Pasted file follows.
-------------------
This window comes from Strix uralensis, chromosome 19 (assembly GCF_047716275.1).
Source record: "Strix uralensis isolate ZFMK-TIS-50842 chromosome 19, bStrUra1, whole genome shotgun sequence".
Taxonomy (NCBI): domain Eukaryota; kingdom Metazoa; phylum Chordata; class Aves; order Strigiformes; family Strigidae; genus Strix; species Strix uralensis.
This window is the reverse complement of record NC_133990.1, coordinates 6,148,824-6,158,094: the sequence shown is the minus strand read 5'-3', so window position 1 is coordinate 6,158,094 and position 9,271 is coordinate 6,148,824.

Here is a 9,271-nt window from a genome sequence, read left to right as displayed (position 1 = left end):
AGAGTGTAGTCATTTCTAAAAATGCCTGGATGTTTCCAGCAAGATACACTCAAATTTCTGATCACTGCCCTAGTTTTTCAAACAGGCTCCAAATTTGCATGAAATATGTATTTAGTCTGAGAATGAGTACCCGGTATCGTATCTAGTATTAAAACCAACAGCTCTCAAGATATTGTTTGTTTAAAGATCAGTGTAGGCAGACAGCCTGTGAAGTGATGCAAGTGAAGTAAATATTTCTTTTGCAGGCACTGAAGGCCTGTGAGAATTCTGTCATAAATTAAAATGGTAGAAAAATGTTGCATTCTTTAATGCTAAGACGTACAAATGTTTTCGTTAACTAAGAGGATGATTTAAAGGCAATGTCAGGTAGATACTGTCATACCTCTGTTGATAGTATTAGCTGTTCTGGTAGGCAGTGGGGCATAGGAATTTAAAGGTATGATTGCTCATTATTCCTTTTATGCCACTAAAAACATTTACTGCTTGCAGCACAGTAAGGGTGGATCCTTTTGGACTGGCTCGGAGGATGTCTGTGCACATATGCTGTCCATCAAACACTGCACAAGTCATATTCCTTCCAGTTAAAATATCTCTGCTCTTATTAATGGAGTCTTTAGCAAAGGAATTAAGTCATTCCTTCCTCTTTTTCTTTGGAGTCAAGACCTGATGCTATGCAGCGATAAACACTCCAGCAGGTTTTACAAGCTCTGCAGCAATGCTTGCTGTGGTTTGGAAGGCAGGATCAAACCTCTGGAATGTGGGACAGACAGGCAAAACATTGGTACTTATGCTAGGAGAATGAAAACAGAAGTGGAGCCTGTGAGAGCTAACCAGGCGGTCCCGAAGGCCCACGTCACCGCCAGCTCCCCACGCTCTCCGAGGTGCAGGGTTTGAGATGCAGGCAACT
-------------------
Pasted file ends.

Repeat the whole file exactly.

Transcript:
This window comes from Strix uralensis, chromosome 19 (assembly GCF_047716275.1).
Source record: "Strix uralensis isolate ZFMK-TIS-50842 chromosome 19, bStrUra1, whole genome shotgun sequence".
Taxonomy (NCBI): domain Eukaryota; kingdom Metazoa; phylum Chordata; class Aves; order Strigiformes; family Strigidae; genus Strix; species Strix uralensis.
This window is the reverse complement of record NC_133990.1, coordinates 6,148,824-6,158,094: the sequence shown is the minus strand read 5'-3', so window position 1 is coordinate 6,158,094 and position 9,271 is coordinate 6,148,824.

Here is a 9,271-nt window from a genome sequence, read left to right as displayed (position 1 = left end):
AGAGTGTAGTCATTTCTAAAAATGCCTGGATGTTTCCAGCAAGATACACTCAAATTTCTGATCACTGCCCTAGTTTTTCAAACAGGCTCCAAATTTGCATGAAATATGTATTTAGTCTGAGAATGAGTACCCGGTATCGTATCTAGTATTAAAACCAACAGCTCTCAAGATATTGTTTGTTTAAAGATCAGTGTAGGCAGACAGCCTGTGAAGTGATGCAAGTGAAGTAAATATTTCTTTTGCAGGCACTGAAGGCCTGTGAGAATTCTGTCATAAATTAAAATGGTAGAAAAATGTTGCATTCTTTAATGCTAAGACGTACAAATGTTTTCGTTAACTAAGAGGATGATTTAAAGGCAATGTCAGGTAGATACTGTCATACCTCTGTTGATAGTATTAGCTGTTCTGGTAGGCAGTGGGGCATAGGAATTTAAAGGTATGATTGCTCATTATTCCTTTTATGCCACTAAAAACATTTACTGCTTGCAGCACAGTAAGGGTGGATCCTTTTGGACTGGCTCGGAGGATGTCTGTGCACATATGCTGTCCATCAAACACTGCACAAGTCATATTCCTTCCAGTTAAAATATCTCTGCTCTTATTAATGGAGTCTTTAGCAAAGGAATTAAGTCATTCCTTCCTCTTTTTCTTTGGAGTCAAGACCTGATGCTATGCAGCGATAAACACTCCAGCAGGTTTTACAAGCTCTGCAGCAATGCTTGCTGTGGTTTGGAAGGCAGGATCAAACCTCTGGAATGTGGGACAGACAGGCAAAACATTGGTACTTATGCTAGGAGAATGAAAACAGAAGTGGAGCCTGTGAGAGCTAACCAGGCGGTCCCGAAGGCCCACGTCACCGCCAGCTCCCCACGCTCTCCGAGGTGCAGGGTTTGAGATGCAGGCAACT